The displayed BmAChE enzyme was used to detect five CB and seven OP pesticides. Measurement of enzyme activity and inhibition studies were performed as described in the experimental section. The inhibition of BmAChE with CB pesticides is shown in Fig. 6 (B). An IC50 of 1.92×10−9 M was obtained with carbofuran, while an IC50 of 1.13×10−7 M was obtained with carbosulfan, 1.11×10−8 M with isoprocarb, 6.58×10−8 M with methiocarb and 6.41×10−8 M with methomyl. Inhibition of BmAChE with seven OP pesticides is shown in Fig. 6 (C) and Table 2. Among them, trichlorphon showed the highest inhibitory effect on BmAChE activity with an IC50 of 2.40×10−7 M and a limit of detection of 3.89×10−8 M. The maximum European Union (EU) residue limit was recently set at 0.01 mg/kg (approximately 4.0×10−8 M) for pesticide residues in all agricultural products for food or animal feed [29]. Therefore, the activity of the displayed BmAChE has sufficient sensitivity for the determination of most of the selected CB and OP pesticides. As seen in Table 2, for all five tested CB pesticides (carbofuran, carbosulfan, isoprocarb, methiocarb and methomyl), the sensitivity values of the displayed BmAChE were better than those of the common housefly (Musca domestica) and those of the common fruit fly (Drosophila melanogaster) AChEs. In addition, the sensitivity of our displayed BmAChE for the representative OP pesticides (dimethoate, isocarbophos and trichlorphon) is much better than the housefly AChE [30]. For dichlorphos, the sensitivity of the displayed BmAChE was at the same level as with the Drosophila melanogaster AChE [31], but a little less than that of the Bombyx mandarina AChE [32]. Further experimental optimization of the P. pastoris displayed BmAChE enzyme is expected to meet or exceed the pesticide detection requirements and the displayed BmAChE enzyme will be used for routine monitoring of CB and OP pesticides.

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Table 2. The median inhibition concentration (IC50) of displayed BmAChE for five CB and seven OP pesticides.

http://dx.doi.org/10.1371/journal.pone.0070451.t002

Analytical equipment-based methods typically used for the analysis of pesticides are not practicle enough to be used for simple, fast detection of large numbers of samples. Rapid assays using AChE-based methods have been proposed as an efficient and rapid method for the detection of pesticides, especially in many Asian markets [5]. Until now, most of the AChE enzymes used for the detection of pesticides have been extracted from fish and insect heads [33], [34], requiring much preparation time, resulting in high costs for enzyme purification. However, the yeast-display technology has provided an alternative means for engineering a low-cost AChE enzyme with desirable activity and the developed cells can be immobilized by chemical methods or with physical methods for development of whole-cell biosensors [35]. Also, the yeast expression system is capable of folding and glycosylating heterologous eukaryotic proteins [36], [37]. In particular, P. pastoris also has the advantage of high-density cultivation in inexpensive medium compared with other yeasts [38]. Therefore, the displayed AChE on the cell surface of P. pastoris potentially has many benefits and practical applications for pesticide detection.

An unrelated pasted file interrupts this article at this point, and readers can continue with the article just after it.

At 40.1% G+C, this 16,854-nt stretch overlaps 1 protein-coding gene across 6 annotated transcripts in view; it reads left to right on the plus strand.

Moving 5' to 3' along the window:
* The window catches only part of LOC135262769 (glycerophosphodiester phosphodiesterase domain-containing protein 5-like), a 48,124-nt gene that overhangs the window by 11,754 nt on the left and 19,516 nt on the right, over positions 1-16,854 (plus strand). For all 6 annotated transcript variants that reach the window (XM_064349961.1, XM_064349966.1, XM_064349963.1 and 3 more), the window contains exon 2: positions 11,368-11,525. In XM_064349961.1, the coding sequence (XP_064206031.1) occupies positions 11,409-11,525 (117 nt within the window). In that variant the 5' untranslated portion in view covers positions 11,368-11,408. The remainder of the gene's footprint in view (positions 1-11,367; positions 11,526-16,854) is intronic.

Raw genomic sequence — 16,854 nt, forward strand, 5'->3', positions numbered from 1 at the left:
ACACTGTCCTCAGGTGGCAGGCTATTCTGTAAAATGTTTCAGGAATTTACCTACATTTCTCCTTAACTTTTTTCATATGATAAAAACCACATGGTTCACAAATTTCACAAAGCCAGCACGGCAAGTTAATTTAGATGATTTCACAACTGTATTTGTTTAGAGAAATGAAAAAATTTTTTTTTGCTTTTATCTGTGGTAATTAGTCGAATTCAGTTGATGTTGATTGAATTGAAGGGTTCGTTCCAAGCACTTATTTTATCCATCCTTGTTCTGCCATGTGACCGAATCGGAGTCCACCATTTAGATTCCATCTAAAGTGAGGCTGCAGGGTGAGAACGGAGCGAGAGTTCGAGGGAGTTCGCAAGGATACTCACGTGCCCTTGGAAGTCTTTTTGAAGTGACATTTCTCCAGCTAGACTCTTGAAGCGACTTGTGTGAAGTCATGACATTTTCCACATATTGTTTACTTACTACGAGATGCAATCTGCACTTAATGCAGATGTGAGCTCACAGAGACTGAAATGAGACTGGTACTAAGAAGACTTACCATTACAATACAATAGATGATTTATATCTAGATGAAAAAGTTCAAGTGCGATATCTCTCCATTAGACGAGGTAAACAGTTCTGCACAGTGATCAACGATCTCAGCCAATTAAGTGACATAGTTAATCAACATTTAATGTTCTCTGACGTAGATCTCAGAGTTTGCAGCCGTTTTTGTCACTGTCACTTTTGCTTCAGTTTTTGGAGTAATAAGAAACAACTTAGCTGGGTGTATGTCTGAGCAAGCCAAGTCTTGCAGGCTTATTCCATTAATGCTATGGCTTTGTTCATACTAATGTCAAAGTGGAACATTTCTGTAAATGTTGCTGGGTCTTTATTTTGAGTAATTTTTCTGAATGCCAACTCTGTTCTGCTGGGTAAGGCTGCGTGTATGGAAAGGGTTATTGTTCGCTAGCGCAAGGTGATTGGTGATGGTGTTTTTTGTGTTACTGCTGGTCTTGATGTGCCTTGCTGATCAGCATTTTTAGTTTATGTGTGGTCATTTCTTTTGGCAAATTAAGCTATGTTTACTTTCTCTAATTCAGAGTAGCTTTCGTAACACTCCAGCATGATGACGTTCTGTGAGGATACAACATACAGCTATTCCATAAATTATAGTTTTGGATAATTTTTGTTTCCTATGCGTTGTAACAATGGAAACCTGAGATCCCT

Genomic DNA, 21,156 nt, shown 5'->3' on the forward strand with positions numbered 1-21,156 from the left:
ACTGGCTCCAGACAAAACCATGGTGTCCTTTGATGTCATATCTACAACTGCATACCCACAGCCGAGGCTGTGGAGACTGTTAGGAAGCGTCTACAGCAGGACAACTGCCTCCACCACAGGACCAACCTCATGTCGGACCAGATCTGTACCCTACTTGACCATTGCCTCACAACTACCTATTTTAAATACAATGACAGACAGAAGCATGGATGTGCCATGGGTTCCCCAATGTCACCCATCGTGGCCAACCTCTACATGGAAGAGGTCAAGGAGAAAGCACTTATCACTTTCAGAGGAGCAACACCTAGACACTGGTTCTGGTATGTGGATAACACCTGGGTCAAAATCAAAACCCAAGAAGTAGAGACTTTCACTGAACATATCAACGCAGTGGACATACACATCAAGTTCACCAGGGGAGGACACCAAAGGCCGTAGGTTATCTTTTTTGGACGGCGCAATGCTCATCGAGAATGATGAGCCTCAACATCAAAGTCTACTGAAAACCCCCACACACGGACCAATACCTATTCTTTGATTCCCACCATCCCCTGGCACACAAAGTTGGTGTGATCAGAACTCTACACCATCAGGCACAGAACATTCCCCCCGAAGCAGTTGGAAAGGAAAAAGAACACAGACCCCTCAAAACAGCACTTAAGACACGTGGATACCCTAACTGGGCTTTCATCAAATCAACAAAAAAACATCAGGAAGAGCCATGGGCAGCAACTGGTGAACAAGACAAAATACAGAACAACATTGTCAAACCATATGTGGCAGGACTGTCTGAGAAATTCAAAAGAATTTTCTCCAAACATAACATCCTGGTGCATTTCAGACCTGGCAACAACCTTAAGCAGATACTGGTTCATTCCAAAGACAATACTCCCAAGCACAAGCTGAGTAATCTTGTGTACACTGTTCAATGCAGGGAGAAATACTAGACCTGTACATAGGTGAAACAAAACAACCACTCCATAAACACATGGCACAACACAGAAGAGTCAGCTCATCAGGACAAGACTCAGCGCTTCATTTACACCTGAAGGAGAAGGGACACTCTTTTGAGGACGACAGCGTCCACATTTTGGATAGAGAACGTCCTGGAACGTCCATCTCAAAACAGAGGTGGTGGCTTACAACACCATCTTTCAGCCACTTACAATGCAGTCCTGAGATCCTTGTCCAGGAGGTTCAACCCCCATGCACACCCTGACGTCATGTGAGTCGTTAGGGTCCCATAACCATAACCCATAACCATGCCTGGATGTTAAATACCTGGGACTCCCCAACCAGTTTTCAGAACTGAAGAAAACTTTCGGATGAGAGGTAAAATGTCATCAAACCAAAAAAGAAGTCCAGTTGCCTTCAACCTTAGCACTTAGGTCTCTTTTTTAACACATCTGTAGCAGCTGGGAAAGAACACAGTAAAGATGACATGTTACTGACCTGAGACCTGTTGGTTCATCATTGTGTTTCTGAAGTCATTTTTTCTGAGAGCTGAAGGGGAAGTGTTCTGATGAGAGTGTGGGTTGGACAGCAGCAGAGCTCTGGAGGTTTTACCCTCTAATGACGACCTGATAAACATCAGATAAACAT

AChE has been most often used for the detection of pesticides because of its broad-substrate specificity. In this study the AChE gene from Bombyx mori was cloned from a constructed vector and a P. pastoris cell surface display system was developed for the first time. The surface-displayed BmAChE was evaluated with eserine, and with CB and OP pesticides. The results demonstrated that the displayed BmAChE was bioactive and highly sensitive to CB and OP pesticides. The recombinant BmAChE surface-display can be used for detection of pesticide residues in AChE-based screening methods.

Supporting Information

Figure S1.

Nucleic acid sequence of the 2900 bp fragment.

doi:10.1371/journal.pone.0070451.s001

(PDF)

Author Contributions

Conceived and designed the experiments: HW J-YY J-XD XX. Performed the experiments: J-XD XX Y-SH W-JW L-NL. Analyzed the data: XX Y-MS Y-DS Z-L. Xiao. Contributed reagents/materials/analysis tools: HW J-YY. Wrote the paper: J-XD XX RCB Z-L. Xu.